Many-body contributions to spin relaxation in semiconductors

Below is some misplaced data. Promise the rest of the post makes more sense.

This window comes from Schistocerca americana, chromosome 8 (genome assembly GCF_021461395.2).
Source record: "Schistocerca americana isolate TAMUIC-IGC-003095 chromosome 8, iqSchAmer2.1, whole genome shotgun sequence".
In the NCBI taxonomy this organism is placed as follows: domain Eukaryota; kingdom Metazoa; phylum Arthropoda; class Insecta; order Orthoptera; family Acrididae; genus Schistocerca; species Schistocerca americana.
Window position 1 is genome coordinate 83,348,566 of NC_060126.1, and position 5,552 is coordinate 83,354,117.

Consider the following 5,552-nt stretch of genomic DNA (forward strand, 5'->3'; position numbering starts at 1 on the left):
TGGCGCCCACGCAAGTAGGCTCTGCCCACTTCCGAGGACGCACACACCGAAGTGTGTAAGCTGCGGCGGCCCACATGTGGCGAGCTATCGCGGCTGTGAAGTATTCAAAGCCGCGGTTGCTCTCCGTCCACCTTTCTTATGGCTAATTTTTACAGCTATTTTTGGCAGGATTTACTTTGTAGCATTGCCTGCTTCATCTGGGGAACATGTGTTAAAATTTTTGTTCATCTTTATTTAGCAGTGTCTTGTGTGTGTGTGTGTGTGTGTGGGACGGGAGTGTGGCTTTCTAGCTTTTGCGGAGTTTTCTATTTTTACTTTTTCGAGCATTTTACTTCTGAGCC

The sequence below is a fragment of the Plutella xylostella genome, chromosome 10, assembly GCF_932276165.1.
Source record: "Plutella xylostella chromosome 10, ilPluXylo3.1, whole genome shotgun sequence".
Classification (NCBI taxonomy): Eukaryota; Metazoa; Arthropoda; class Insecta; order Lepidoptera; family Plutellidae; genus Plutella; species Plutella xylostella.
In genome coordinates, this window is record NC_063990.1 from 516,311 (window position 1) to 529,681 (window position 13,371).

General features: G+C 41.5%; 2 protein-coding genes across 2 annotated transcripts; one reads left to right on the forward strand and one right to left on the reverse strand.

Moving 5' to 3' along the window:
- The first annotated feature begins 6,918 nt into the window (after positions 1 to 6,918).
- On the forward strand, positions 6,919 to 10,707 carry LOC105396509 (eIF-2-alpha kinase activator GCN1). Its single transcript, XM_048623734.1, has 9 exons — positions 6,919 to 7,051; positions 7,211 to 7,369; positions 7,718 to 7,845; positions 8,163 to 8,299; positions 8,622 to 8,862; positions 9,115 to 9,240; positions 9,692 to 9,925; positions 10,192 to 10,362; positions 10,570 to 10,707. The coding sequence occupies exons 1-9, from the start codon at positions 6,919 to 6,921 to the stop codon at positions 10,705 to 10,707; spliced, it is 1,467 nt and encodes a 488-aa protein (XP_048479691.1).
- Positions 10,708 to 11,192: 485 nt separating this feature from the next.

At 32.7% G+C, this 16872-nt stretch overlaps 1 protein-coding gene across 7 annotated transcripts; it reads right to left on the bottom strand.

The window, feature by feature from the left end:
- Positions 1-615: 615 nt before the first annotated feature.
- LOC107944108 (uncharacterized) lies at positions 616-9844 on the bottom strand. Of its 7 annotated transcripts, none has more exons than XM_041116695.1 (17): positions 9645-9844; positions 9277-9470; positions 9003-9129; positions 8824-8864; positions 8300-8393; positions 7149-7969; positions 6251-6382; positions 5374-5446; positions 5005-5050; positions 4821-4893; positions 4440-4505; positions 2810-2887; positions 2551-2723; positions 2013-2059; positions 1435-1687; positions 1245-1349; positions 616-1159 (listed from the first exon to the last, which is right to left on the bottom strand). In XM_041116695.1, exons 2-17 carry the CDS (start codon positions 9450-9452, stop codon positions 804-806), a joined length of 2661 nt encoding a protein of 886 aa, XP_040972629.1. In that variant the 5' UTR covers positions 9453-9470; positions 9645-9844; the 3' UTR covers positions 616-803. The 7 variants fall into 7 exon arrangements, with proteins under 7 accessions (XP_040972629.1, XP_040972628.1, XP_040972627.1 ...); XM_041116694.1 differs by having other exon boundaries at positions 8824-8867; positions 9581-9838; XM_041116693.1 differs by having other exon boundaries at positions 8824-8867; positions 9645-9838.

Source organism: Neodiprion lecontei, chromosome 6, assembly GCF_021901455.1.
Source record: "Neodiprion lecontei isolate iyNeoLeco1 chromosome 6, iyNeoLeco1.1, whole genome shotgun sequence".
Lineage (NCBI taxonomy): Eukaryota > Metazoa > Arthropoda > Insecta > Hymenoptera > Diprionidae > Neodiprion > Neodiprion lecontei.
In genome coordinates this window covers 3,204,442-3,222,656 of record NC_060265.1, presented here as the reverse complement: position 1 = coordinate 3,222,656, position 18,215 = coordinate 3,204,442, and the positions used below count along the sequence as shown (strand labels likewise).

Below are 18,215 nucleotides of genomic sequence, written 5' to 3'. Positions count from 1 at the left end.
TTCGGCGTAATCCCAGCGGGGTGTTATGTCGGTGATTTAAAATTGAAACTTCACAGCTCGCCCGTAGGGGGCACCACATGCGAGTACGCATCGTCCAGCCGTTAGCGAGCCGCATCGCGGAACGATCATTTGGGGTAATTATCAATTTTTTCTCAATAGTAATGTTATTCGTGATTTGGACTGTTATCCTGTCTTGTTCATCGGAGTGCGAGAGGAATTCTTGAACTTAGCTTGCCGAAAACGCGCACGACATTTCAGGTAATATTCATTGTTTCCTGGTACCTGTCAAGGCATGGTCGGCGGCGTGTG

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Spintronics has the potential to play a significant role in future electronic devices. The success of the field hinges on our ability to maintain and propagate spin signals over various length scales and periods of time. Common to all devices designed to carry spin signals is a need to hold the spin orientation of constituent particles, individually or in bulk. Spin relaxation is a measure of how long particle spins remain polarized while subjected to both spin-dependent and spin-independent interactions. An effect typically driven by the spin-orbit interaction in semiconductors, spin relaxation describes the rate at which spin polarized particles return to an equilibrium spin distribution. This is generally in competition with the goals of spintronic devices which generate out-of-equilibrium spin populations to represent signals. By studying the various mechanisms of spin relaxation in different systems, we learn which materials are appropriate for specific applications and get hints about how to minimize signal loss. This report focuses largely on Dyakonov-Perel spin relaxation of carriers in III-V semiconductors. Of the spin relaxation mechanisms in III-V semiconductors, Dyakonov-Perel often dominates or is at least a primary contributor. We study the mechanism in detail for both non-magnetic and dilute magnetic semiconductors, deriving analytic expressions that include contributions from many-body interactions. The results shed light on the validity of commonly made approximations in calculating spin relaxation for various systems. More importantly, we show how spin relaxation can affect other physical observables, such as spin diffusion. By investigating this spin relaxation mechanism in a dilute magnetic semiconductor, we include the effects of spin-dependent interactions. These interactions result in some peculiarities of spin relaxation for carriers undergoing a ferromagnetic transition.